#1
Right now my PRS Mike Mushok baritone has 22 frets and I find the stretches a little tough sometimes, I'm not sure how it works with frets but would it be possible to add frets by changing the spacings of the frets?
#2
No.


Well, technically it could be done, but only in the same way that you could change a cat into a hamburger. It's an unpleasant process, and nobody is happy with the result.
#3
No. No.
The frets on your guitar are in the position they are for a reason.
They innotate the note on that part of the string.
Like violins or other fretless instruments don't have frets, but you have to fret down the exact position to get the right note. Its the same with guitar, except tat position is deterimed by the frets and the innotation.

You could possibly add 24 frets, but that doesn't change the position of the existing frets, it merely would add them past the 22nd fret.

If you find the stretches tough due to the longer scale length then you'll have to get used to it, or play a shorter scale guitar.
27.7" is nothing compared to a bass
METAL!
#4
So does that mean 24 fret guitars are always a different scale length than 22s?
#5
No.

Adding two frets on to the end of the board isn't impossible,though it is wildly impractical on your particular guitar. That would make it a 24 fret with the same scale length. Channging the scale length like you asked in the first post is not feasible on a set neck guitar. It's not even a great idea on most bolt ons.
Basically, there are precious few situations where adding frets or changing the scale length are a good, practical idea. Since you have a set neck guitar you are stuck with the original neck, frets, and scale.
#6
Quote by freddu1
So does that mean 24 fret guitars are always a different scale length than 22s?


no.

it has 2 smaller frets above the 22 that already exist.

the frets are placed at predetermined points along the fingerboard. guitars with more frets simply have a longer fingerboard as opposed to having a greater number frets in the same amount of space.

if you were to take a 22 fret fingerboard and divide it into 24 similarly proportioned intervals, you would not have a playable guitar.
Don't sweat the petty things and don't pet the sweaty things...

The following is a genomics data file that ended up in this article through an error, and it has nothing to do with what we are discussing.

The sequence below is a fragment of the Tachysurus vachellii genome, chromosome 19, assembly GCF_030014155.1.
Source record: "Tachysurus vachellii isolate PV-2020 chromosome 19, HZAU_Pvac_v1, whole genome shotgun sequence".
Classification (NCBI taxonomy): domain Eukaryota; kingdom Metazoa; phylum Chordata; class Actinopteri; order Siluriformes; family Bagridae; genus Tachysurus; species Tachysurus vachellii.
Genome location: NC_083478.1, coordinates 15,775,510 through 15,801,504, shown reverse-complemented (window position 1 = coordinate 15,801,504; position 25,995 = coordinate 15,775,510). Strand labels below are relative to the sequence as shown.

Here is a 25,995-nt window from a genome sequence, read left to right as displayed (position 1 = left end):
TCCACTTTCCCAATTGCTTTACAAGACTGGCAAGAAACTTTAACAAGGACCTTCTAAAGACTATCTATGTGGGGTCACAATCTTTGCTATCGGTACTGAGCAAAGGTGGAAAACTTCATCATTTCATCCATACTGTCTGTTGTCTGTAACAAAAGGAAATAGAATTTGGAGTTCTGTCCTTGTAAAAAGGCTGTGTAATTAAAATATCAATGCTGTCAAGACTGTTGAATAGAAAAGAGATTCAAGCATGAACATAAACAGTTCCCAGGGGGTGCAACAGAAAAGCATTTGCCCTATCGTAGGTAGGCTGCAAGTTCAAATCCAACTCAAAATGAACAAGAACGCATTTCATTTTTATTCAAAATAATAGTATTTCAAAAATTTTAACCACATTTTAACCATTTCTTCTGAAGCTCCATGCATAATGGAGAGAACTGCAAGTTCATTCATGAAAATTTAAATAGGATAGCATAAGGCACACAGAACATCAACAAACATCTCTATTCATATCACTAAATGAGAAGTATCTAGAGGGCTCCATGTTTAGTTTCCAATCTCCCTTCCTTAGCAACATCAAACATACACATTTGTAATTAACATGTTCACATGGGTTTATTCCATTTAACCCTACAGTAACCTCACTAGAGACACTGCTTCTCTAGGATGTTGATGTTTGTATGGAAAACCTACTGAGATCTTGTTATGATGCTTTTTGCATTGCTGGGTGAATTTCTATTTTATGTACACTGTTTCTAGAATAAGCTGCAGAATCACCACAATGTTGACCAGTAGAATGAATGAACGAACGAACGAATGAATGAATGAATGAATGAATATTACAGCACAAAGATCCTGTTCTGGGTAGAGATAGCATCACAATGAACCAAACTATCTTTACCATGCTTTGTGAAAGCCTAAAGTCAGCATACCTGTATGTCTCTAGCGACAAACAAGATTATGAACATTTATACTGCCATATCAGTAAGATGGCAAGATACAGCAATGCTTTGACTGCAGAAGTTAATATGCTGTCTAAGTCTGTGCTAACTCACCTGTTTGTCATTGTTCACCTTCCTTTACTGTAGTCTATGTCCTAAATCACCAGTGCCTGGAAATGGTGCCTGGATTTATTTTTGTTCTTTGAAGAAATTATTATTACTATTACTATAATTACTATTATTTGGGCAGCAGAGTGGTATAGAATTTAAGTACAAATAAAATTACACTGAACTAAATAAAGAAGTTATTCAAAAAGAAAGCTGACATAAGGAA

#7
Quote by Roc8995
No.


Well, technically it could be done, but only in the same way that you could change a cat into a hamburger. It's an unpleasant process, and nobody is happy with the result.


Haven't laughed this hard all day.
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#8
Quote by Roc8995
No.


Well, technically it could be done, but only in the same way that you could change a cat into a hamburger. It's an unpleasant process, and nobody is happy with the result.


I don't like cats, but I do like hamburgers- therefore, I believe that I would be happy with the result.


seriously, not even worth thinking about!
Don't sweat the petty things and don't pet the sweaty things...
#9
If you want to add a few "limited" frets, you can try raising the pole pieces on the neck pickup, and also raising the pick height to adjust the pitch. It's not a great solution, but it can sometimes be used with [some] success. And could also add a put a metal strip of some sort on the slugs, since you can't raise them like you can the screw pole pieces.
Last edited by W4RP1G at Nov 11, 2012,
#10
Pffffft 22 frets is plenty...........................


But seriously, this is a terrible idea
#11
Quote by Roc8995
No.


Well, technically it could be done, but only in the same way that you could change a cat into a hamburger. It's an unpleasant process, and nobody is happy with the result.

Im sigging this, cos it's so damn true!
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Quote by Roc8995
No.


Well, technically it could be done, but only in the same way that you could change a cat into a hamburger. It's an unpleasant process, and nobody is happy with the result.
#12
Sell it and buy an SE Cu24?

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